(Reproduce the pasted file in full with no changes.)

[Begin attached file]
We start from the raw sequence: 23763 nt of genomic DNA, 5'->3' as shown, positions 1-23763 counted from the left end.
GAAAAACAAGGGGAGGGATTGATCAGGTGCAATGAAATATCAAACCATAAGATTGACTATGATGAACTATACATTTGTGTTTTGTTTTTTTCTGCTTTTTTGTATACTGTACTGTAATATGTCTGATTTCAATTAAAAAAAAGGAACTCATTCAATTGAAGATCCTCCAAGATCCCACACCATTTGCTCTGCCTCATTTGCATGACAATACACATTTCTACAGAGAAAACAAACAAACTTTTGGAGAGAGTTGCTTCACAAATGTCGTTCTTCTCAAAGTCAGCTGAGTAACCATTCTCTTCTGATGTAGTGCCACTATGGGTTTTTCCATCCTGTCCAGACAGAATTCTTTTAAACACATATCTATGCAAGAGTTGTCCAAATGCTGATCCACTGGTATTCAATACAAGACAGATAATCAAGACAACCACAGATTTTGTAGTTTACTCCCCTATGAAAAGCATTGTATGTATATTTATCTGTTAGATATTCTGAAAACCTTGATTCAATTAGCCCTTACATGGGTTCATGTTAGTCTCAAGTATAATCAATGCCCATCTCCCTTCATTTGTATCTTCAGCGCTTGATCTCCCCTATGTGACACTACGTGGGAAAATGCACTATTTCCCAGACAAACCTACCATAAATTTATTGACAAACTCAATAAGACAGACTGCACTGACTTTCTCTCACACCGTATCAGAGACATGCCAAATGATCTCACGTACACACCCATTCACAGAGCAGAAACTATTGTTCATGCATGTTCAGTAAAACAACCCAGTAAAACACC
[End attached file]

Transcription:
We start from the raw sequence: 23763 nt of genomic DNA, 5'->3' as shown, positions 1-23763 counted from the left end.
GAAAAACAAGGGGAGGGATTGATCAGGTGCAATGAAATATCAAACCATAAGATTGACTATGATGAACTATACATTTGTGTTTTGTTTTTTTCTGCTTTTTTGTATACTGTACTGTAATATGTCTGATTTCAATTAAAAAAAAGGAACTCATTCAATTGAAGATCCTCCAAGATCCCACACCATTTGCTCTGCCTCATTTGCATGACAATACACATTTCTACAGAGAAAACAAACAAACTTTTGGAGAGAGTTGCTTCACAAATGTCGTTCTTCTCAAAGTCAGCTGAGTAACCATTCTCTTCTGATGTAGTGCCACTATGGGTTTTTCCATCCTGTCCAGACAGAATTCTTTTAAACACATATCTATGCAAGAGTTGTCCAAATGCTGATCCACTGGTATTCAATACAAGACAGATAATCAAGACAACCACAGATTTTGTAGTTTACTCCCCTATGAAAAGCATTGTATGTATATTTATCTGTTAGATATTCTGAAAACCTTGATTCAATTAGCCCTTACATGGGTTCATGTTAGTCTCAAGTATAATCAATGCCCATCTCCCTTCATTTGTATCTTCAGCGCTTGATCTCCCCTATGTGACACTACGTGGGAAAATGCACTATTTCCCAGACAAACCTACCATAAATTTATTGACAAACTCAATAAGACAGACTGCACTGACTTTCTCTCACACCGTATCAGAGACATGCCAAATGATCTCACGTACACACCCATTCACAGAGCAGAAACTATTGTTCATGCATGTTCAGTAAAACAACCCAGTAAAACACC